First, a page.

A breed apart

Woman’s lawsuit seeks return of her 19 dogs Awoman whose 19 dogs were seized when she became hospitalized from a poisonous spider bite is suing Marion County to get her companions back.

Valerie Edgington, 51, claims in her law firm link building federal lawsuit that her Fifth and Fourteenth Amendment rights to due process were violated when code enforcement officers picked up her dogs in December at her campsite home in the Ocala National Forest.

“One day . . . Edgington’s shoulder began to hurt and she thought it was a result of chopping wood,” says the suit filed in Ocala on Feb. 9. “Finally, the pain was so intense she asked a fellow camper to contact emergency personnel. Prior to the ambulance’s arrival, Ms. Edgington put all of her dogs in their cages and loaded them in her cargo van.”

The pain came from the bite of a brown recluse spider. Edgington was hospitalized on Dec. 22, but when she was released from a rehabilitation center on Jan. 23, she learned that Pasha, Susie, Buck, Billie, Star, Brook, Sherry, White Fang, Shawn, Tammie, Cody, Jake, Sky, Boogie, Wyatt, Sheba, Pixie, Dixie and Punky were in danger of being euthanized.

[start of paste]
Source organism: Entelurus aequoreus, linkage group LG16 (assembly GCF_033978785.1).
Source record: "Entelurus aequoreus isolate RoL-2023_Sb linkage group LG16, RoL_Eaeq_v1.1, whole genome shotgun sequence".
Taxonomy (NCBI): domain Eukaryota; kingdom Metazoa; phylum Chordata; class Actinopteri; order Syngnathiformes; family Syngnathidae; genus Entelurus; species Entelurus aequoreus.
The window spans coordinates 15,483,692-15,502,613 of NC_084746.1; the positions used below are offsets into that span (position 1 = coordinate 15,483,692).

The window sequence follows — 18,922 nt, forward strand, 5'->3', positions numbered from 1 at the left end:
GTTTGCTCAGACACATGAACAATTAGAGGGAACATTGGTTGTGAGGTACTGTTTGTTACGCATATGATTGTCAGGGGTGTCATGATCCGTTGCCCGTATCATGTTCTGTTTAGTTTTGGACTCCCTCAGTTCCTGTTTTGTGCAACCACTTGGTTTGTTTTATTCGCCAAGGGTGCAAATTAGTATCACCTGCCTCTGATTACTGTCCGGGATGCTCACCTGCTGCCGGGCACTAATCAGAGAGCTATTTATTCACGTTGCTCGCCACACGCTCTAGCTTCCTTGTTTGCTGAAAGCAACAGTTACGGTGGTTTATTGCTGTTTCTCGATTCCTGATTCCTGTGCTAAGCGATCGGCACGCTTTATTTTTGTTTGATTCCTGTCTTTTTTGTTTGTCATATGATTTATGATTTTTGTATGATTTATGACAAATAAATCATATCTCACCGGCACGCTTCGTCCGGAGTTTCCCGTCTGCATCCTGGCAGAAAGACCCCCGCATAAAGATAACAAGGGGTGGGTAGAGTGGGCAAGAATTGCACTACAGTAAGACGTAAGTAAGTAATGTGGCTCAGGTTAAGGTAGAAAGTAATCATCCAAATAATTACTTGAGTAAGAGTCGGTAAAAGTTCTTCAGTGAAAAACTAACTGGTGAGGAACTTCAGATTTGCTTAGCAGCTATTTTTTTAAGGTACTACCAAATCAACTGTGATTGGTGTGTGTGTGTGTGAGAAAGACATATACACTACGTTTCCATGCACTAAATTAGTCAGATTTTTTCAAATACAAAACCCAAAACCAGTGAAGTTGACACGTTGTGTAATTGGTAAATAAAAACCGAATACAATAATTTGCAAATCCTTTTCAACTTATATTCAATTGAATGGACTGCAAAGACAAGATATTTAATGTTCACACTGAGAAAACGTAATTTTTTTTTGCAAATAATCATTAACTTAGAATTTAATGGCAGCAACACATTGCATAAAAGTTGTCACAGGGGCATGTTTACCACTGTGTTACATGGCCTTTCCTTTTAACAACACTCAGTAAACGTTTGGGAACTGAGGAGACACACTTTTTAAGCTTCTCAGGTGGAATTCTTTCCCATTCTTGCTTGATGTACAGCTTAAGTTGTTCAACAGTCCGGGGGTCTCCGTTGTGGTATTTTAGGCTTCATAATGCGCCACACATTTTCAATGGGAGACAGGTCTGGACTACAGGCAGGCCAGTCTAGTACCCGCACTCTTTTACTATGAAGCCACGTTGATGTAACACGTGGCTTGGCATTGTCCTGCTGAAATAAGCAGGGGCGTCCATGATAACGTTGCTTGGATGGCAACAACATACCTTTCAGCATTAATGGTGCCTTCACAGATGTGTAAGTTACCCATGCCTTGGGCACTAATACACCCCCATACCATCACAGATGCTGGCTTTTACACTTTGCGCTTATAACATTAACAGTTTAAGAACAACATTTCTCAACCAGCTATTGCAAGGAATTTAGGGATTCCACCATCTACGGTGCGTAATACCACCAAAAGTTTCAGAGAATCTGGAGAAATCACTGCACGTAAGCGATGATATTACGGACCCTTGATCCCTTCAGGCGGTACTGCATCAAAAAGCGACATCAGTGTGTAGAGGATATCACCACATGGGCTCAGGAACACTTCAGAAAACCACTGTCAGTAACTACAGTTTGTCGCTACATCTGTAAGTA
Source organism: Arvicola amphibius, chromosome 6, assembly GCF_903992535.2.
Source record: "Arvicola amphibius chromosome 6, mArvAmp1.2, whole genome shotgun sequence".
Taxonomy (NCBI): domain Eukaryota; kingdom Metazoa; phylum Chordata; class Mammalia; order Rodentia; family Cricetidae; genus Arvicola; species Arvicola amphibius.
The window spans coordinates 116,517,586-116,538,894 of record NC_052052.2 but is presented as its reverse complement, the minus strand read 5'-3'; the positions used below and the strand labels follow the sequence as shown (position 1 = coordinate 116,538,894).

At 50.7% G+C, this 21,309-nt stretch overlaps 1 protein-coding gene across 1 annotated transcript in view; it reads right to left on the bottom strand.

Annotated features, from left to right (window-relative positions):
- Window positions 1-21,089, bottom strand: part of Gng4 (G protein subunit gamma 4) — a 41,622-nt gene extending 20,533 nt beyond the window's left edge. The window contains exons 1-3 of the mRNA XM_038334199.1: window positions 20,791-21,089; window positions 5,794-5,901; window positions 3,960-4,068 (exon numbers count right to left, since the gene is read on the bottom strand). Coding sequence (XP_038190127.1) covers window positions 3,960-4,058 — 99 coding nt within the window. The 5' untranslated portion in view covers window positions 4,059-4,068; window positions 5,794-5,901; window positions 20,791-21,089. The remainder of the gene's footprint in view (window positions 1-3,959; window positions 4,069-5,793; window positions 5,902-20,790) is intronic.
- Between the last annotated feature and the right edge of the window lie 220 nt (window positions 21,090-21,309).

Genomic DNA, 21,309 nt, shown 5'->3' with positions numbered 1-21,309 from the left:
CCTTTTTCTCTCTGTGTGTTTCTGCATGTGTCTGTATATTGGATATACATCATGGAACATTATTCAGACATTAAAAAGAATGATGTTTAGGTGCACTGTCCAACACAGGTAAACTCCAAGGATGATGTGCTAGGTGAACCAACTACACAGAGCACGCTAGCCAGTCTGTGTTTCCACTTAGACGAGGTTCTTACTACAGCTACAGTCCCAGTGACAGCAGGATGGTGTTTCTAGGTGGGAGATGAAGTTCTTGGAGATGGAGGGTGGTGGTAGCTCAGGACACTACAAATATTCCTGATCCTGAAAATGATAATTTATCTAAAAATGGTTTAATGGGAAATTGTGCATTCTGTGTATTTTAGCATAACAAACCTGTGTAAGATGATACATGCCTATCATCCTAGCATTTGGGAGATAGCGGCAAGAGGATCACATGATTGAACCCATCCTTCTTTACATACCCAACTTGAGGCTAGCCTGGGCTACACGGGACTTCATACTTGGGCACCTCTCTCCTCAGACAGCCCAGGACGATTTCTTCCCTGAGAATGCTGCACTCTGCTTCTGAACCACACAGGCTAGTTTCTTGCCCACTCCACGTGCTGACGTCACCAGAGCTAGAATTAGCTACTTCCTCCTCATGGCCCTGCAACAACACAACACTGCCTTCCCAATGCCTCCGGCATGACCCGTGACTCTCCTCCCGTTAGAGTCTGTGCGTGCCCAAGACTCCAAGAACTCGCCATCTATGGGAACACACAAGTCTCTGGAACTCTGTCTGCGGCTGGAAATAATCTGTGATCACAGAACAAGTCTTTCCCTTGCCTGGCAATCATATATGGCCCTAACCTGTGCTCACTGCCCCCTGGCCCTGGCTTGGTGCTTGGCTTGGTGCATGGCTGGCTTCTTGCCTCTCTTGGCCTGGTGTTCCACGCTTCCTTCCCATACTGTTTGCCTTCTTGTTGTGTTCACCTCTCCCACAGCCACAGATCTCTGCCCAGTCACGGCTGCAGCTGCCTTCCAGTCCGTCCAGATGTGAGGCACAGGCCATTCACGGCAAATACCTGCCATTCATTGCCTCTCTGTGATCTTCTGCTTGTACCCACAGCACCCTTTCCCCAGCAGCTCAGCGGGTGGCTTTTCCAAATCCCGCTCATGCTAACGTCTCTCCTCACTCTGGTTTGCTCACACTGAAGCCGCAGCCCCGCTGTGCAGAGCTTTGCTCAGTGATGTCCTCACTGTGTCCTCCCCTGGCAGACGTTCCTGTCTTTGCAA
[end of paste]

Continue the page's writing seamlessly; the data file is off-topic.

The dogs were picked up at Mason Bay Hunt Campground on Dec. 28, Edgington said.

On Tuesday, she was allowed to visit the dogs at the Marion County animal center.

Originally there were 23 dogs. One was found dead in its cage, one got loose and was hit by a car and killed, and two were loose and said to be unapproachable.

The remaining dogs’ care has resulted in a $8,721 bill and increases daily, according to www.Overtime-flsa.com.

Denver employment lawyer, Steve Mason of Orlando, says she has been given three choices: 1) The fees can be paid in full and she can have her dogs back; 2) A handful of the dogs can be kept, and the rest euthanized, depending on what she can afford; or 3) All the dogs can be euthanized.

The pick-up fee at the center is $35 per animal and boarding is $8 a day. For Edgington’s 19 dogs, it costs $152 per day. Her dogs have been in the center for some 53 days.

Jill Lancon, animal center supervisor, said the center does not offer a payment plan, and the dogs have been held well beyond the normal holding period. Three days is the average holding time for animals without a license and 10 days for those with a license. After the holding time, animals are either put up for adoption or euthanized.

Lancon said the dogs were found in poor condition, they are “mangy and uncivilized” and they “would not be adoptable.”

Columbus Family Law Blog

Leave a Reply

Your email address will not be published. Required fields are marked *

Back to top